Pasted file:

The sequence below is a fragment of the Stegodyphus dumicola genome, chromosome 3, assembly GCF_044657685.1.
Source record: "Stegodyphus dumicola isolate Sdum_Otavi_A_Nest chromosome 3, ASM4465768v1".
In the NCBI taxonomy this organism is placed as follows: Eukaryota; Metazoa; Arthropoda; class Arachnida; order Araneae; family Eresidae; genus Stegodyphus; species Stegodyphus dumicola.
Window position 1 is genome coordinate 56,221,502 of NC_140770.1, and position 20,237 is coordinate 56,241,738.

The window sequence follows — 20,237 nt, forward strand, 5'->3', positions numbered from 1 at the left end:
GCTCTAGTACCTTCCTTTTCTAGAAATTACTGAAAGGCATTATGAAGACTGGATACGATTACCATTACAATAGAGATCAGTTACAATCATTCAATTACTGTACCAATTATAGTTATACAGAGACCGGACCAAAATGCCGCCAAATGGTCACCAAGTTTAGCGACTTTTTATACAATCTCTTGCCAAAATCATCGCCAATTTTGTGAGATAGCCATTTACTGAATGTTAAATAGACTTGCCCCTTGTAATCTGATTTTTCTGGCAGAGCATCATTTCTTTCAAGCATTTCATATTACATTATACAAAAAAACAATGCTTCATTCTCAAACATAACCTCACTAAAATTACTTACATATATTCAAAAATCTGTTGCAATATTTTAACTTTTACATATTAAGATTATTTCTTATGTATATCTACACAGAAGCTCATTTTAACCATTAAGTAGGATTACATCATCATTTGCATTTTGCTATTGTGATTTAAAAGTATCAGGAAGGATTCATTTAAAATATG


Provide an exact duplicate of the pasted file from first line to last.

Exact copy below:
The sequence below is a fragment of the Stegodyphus dumicola genome, chromosome 3, assembly GCF_044657685.1.
Source record: "Stegodyphus dumicola isolate Sdum_Otavi_A_Nest chromosome 3, ASM4465768v1".
In the NCBI taxonomy this organism is placed as follows: Eukaryota; Metazoa; Arthropoda; class Arachnida; order Araneae; family Eresidae; genus Stegodyphus; species Stegodyphus dumicola.
Window position 1 is genome coordinate 56,221,502 of NC_140770.1, and position 20,237 is coordinate 56,241,738.

The window sequence follows — 20,237 nt, forward strand, 5'->3', positions numbered from 1 at the left end:
GCTCTAGTACCTTCCTTTTCTAGAAATTACTGAAAGGCATTATGAAGACTGGATACGATTACCATTACAATAGAGATCAGTTACAATCATTCAATTACTGTACCAATTATAGTTATACAGAGACCGGACCAAAATGCCGCCAAATGGTCACCAAGTTTAGCGACTTTTTATACAATCTCTTGCCAAAATCATCGCCAATTTTGTGAGATAGCCATTTACTGAATGTTAAATAGACTTGCCCCTTGTAATCTGATTTTTCTGGCAGAGCATCATTTCTTTCAAGCATTTCATATTACATTATACAAAAAAACAATGCTTCATTCTCAAACATAACCTCACTAAAATTACTTACATATATTCAAAAATCTGTTGCAATATTTTAACTTTTACATATTAAGATTATTTCTTATGTATATCTACACAGAAGCTCATTTTAACCATTAAGTAGGATTACATCATCATTTGCATTTTGCTATTGTGATTTAAAAGTATCAGGAAGGATTCATTTAAAATATG